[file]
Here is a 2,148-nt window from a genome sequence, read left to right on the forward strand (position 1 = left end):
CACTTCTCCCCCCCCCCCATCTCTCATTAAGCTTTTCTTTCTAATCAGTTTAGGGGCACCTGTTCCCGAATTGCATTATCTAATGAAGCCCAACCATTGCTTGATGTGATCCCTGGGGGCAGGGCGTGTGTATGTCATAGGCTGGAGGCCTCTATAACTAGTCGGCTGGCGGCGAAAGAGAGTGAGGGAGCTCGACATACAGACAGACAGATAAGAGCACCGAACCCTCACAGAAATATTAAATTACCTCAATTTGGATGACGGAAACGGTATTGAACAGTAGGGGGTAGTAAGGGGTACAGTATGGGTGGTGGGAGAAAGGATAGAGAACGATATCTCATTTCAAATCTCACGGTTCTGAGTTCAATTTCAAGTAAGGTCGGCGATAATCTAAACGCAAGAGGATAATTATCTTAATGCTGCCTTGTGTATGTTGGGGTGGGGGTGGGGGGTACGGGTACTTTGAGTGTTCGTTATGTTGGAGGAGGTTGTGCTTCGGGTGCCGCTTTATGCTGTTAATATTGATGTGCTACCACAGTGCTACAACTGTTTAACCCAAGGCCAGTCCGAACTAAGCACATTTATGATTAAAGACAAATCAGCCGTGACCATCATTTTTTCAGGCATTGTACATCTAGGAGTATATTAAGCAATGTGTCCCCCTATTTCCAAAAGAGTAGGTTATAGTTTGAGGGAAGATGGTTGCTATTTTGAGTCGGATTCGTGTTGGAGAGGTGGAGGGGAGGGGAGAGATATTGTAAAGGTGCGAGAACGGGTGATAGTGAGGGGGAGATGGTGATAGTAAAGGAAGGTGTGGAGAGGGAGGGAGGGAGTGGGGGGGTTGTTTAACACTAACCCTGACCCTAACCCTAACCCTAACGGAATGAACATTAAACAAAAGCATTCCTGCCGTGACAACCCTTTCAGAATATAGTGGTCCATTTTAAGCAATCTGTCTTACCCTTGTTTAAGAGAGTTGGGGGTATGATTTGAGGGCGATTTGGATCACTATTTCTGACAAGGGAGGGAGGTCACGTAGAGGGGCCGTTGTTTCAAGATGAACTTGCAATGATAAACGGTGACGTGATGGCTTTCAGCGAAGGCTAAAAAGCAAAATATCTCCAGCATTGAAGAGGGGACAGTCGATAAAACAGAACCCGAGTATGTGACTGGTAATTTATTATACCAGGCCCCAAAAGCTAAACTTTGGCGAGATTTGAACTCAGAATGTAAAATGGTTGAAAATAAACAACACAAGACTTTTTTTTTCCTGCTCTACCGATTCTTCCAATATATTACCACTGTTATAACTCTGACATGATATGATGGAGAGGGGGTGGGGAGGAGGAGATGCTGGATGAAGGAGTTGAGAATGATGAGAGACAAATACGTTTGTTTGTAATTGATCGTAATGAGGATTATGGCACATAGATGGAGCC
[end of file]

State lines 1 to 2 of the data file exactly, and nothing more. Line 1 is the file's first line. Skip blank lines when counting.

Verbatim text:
Here is a 2,148-nt window from a genome sequence, read left to right on the forward strand (position 1 = left end):
CACTTCTCCCCCCCCCCCATCTCTCATTAAGCTTTTCTTTCTAATCAGTTTAGGGGCACCTGTTCCCGAATTGCATTATCTAATGAAGCCCAACCATTGCTTGATGTGATCCCTGGGGGCAGGGCGTGTGTATGTCATAGGCTGGAGGCCTCTATAACTAGTCGGCTGGCGGCGAAAGAGAGTGAGGGAGCTCGACATACAGACAGACAGATAAGAGCACCGAACCCTCACAGAAATATTAAATTACCTCAATTTGGATGACGGAAACGGTATTGAACAGTAGGGGGTAGTAAGGGGTACAGTATGGGTGGTGGGAGAAAGGATAGAGAACGATATCTCATTTCAAATCTCACGGTTCTGAGTTCAATTTCAAGTAAGGTCGGCGATAATCTAAACGCAAGAGGATAATTATCTTAATGCTGCCTTGTGTATGTTGGGGTGGGGGTGGGGGGTACGGGTACTTTGAGTGTTCGTTATGTTGGAGGAGGTTGTGCTTCGGGTGCCGCTTTATGCTGTTAATATTGATGTGCTACCACAGTGCTACAACTGTTTAACCCAAGGCCAGTCCGAACTAAGCACATTTATGATTAAAGACAAATCAGCCGTGACCATCATTTTTTCAGGCATTGTACATCTAGGAGTATATTAAGCAATGTGTCCCCCTATTTCCAAAAGAGTAGGTTATAGTTTGAGGGAAGATGGTTGCTATTTTGAGTCGGATTCGTGTTGGAGAGGTGGAGGGGAGGGGAGAGATATTGTAAAGGTGCGAGAACGGGTGATAGTGAGGGGGAGATGGTGATAGTAAAGGAAGGTGTGGAGAGGGAGGGAGGGAGTGGGGGGGTTGTTTAACACTAACCCTGACCCTAACCCTAACCCTAACGGAATGAACATTAAACAAAAGCATTCCTGCCGTGACAACCCTTTCAGAATATAGTGGTCCATTTTAAGCAATCTGTCTTACCCTTGTTTAAGAGAGTTGGGGGTATGATTTGAGGGCGATTTGGATCACTATTTCTGACAAGGGAGGGAGGTCACGTAGAGGGGCCGTTGTTTCAAGATGAACTTGCAATGATAAACGGTGACGTGATGGCTTTCAGCGAAGGCTAAAAAGCAAAATATCTCCAGCATTGAAGAGGGGACAGTCGATAAAACAGAACCCGAGTATGTGACTGGTAATTTATTATACCAGGCCCCAAAAGCTAAACTTTGGCGAGATTTGAACTCAGAATGTAAAATGGTTGAAAATAAACAACACAAGACTTTTTTTTTCCTGCTCTACCGATTCTTCCAATATATTACCACTGTTATAACTCTGACATGATATGATGGAGAGGGGGTGGGGAGGAGGAGATGCTGGATGAAGGAGTTGAGAATGATGAGAGACAAATACGTTTGTTTGTAATTGATCGTAATGAGGATTATGGCACATAGATGGAGCC